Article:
Many of our favourite beans, such as haricot and navy beans, are susceptible to high night-time temperatures and are therefore facing uncertain futures in the face of rising temperatures and more unpredictable, extreme weather. Kew’s scientists are now looking at the 19,000 species within the legume family to identify traits that could ‘future-proof’ them against climate change. The experts are also looking to improve soybean sustainability through enhanced traceability, to stop its associated with habitat destruction and deforestation. The research involves:
- Developing new, climate-resistant beans by harnessing natural variations in drought resistance
- Studies into drought tolerance and nitrogen fixation with partners in Mexico through Newton Fund, Newton Prize and Global Challenges Research Fund (CGRF) collaborations
- Investigating the diversity of Mexican crops – an agrobiodiversity hotspot – to identify traits and varieties better suited for growing in the future
- A Defra-funded project with the World Forest ID to investigate soy traceability in the supply chain
Find out more: https://www.kew.org/science/our-science/departments/trait-diversity-and-function/crops-and-global-change
Research into agricultural practices in Ethiopia
The Ethiopian bed in Kew’s Kitchen Garden offers a glimpse into the incredible agrobiodiversity of Ethiopia – the cradle of many crops with regional and global importance, such as teff, enset, and coffee. Kew scientists are working with colleagues and farmers in Ethiopia to map out the nation’s biodiversity, and though past efforts have focused on the diversity of Ethiopia’s wild plants, researchers are now keen to learn more about its agricultural diversity. In doing so, they want to find out why Ethiopia is such an agrobiodiversity hotspot, but not Tanzania, or Eritrea, or France? The research involves:
- An NERC funded study looking at the origins of enset domestication, combining archaeology and genomics
- Philanthropy funding in support of finding incentive mechanism to support farmers in conserving agrobiodiversity as a global good
- Defra funded project looking at how ‘protected areas’ can be identified for agrobiodiversity and how the concept can be adapted to support farmers
Find out more: https://www.kew.org/science/our-science/departments/trait-diversity-and-function/plant-health-and-adaptation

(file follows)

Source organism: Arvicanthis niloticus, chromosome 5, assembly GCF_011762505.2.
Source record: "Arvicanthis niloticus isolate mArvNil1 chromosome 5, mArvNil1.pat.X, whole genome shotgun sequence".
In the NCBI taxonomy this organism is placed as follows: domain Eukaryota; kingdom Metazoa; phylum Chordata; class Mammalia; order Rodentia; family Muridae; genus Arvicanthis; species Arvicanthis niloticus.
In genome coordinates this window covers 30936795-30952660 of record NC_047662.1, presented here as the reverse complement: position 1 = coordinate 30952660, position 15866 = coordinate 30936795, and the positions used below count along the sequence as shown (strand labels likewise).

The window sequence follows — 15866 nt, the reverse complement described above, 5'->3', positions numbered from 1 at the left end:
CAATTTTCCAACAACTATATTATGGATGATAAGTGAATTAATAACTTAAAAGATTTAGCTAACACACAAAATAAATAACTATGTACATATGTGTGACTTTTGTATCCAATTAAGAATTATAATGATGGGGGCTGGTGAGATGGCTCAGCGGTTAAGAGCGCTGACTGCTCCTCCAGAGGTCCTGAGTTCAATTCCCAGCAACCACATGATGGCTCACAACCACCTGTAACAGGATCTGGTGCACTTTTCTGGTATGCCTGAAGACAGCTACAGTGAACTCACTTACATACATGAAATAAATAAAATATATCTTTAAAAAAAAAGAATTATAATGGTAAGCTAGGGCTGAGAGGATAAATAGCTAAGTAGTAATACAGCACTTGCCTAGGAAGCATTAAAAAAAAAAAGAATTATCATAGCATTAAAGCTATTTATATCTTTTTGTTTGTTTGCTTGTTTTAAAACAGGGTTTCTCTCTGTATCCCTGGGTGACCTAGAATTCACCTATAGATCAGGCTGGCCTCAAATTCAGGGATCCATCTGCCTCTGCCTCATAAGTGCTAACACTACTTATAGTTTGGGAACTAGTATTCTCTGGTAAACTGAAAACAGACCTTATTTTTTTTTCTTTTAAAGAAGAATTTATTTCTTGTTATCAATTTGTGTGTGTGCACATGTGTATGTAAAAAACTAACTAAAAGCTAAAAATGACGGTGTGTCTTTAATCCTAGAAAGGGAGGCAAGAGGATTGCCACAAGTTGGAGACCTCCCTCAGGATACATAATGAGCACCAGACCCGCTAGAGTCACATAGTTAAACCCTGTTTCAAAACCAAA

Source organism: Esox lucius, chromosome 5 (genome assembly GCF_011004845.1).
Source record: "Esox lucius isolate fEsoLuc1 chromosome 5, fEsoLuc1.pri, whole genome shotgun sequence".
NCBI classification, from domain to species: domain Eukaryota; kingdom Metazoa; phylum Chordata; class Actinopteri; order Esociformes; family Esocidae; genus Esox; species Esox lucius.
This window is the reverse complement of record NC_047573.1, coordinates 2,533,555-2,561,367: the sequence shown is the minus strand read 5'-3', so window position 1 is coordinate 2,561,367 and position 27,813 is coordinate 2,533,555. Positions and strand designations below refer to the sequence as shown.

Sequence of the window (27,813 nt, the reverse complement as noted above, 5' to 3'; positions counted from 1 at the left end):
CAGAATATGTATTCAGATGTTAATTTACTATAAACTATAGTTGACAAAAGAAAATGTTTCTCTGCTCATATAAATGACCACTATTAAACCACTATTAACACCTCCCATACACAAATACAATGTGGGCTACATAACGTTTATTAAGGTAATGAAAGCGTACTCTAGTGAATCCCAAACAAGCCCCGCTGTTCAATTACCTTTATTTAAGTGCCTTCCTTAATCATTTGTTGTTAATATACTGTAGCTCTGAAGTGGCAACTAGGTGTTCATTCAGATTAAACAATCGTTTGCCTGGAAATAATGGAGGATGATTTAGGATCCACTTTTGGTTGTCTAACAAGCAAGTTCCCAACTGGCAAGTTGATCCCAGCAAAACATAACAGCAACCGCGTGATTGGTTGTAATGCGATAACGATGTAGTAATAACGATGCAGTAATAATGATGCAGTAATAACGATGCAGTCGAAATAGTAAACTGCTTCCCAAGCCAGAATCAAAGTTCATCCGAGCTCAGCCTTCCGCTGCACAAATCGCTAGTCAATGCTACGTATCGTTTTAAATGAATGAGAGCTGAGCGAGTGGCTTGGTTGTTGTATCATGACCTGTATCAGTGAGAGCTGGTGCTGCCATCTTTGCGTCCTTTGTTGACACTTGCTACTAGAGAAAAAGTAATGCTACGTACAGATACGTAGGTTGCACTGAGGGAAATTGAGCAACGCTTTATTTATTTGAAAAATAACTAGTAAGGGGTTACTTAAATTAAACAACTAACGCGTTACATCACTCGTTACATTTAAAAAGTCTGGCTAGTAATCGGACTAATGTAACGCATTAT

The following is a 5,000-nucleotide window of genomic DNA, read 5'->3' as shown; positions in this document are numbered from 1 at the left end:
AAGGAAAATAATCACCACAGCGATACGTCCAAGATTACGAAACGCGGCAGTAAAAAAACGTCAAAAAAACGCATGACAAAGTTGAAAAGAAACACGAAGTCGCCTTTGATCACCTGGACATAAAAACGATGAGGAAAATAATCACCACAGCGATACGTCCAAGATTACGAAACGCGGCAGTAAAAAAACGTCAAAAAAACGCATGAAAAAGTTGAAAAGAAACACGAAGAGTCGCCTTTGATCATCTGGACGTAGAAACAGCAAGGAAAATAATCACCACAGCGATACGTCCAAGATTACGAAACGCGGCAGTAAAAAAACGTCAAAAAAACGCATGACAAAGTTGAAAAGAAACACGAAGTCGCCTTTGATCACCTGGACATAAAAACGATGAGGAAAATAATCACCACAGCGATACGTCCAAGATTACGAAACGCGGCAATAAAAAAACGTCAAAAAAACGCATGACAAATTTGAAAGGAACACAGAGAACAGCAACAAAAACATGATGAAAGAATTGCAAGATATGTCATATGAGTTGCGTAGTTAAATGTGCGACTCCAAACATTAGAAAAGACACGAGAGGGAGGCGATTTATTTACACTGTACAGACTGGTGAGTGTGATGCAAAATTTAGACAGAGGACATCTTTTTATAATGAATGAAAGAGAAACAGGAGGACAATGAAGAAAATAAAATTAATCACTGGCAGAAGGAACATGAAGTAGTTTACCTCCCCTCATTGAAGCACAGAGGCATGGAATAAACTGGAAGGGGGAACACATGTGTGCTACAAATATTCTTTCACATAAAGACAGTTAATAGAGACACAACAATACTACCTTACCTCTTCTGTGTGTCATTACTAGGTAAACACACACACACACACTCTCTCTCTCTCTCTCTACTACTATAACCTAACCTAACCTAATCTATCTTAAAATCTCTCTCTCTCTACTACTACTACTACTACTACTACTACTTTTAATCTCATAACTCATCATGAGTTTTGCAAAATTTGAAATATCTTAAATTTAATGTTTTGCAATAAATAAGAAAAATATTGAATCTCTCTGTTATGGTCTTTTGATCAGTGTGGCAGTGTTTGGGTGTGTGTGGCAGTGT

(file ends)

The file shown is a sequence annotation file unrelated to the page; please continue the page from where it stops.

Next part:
Notes to Editors
About Royal Botanic Gardens, Kew
The Royal Botanic Gardens, Kew is a world-famous scientific organisation, internationally respected for its outstanding collections as well as its scientific expertise in plant diversity, conservation and sustainable development in the UK and around the world. Kew Gardens is a major international and a top London visitor attraction. Kew Gardens’ 132 hectares of landscaped gardens, and Wakehurst, Kew’s Wild Botanic Garden, attract over 2.5 million visits every year. Kew Gardens was made a UNESCO World Heritage Site in July 2003 and celebrated its 260th anniversary in 2019. Wakehurst is home to Kew's Millennium Seed Bank, the largest wild plant seed bank in the world. RBG Kew receives approximately one third of its funding from Government through the Department for the Environment, Food and Rural Affairs (Defra) and research councils. Further funding needed to support RBG Kew’s vital work comes from donors, membership and commercial activity including ticket sales.
About Kew Science
Kew Science is the driving force behind RBG Kew’s mission to understand and protect plants and fungi, for the well-being of people and the future of all life on Earth. Over 300 Kew scientists work with partners in more than 100 countries worldwide to halt biodiversity loss, uncover secrets of the natural world, and to conserve and restore the extraordinary diversity of plants and fungi. Kew’s Science Strategy 2021–2025 lays out five scientific priorities to aid these goals: research into the protection of biodiversity through Ecosystem Stewardship, understanding the variety and evolution of traits in plants and fungi through Trait Diversity and Function; digitising and sharing tools to analyse Kew’s scientific collections through Digital Revolution; using new technologies to speed up the naming and characterisation of plants through Accelerated Taxonomy; and cultivating new scientific and commercial partnerships in the UK and globally through Enhanced Partnerships. One of Kew’s greatest international collaborations is the Millennium Seed Bank Partnership, which has to date stored more than 2.4 billion seeds of over 40,000 wild species of plants across the globe. In 2020, Kew scientists estimated in the State of the World’s Plants and Fungi report that 2 in 5 plants globally are threatened with extinction.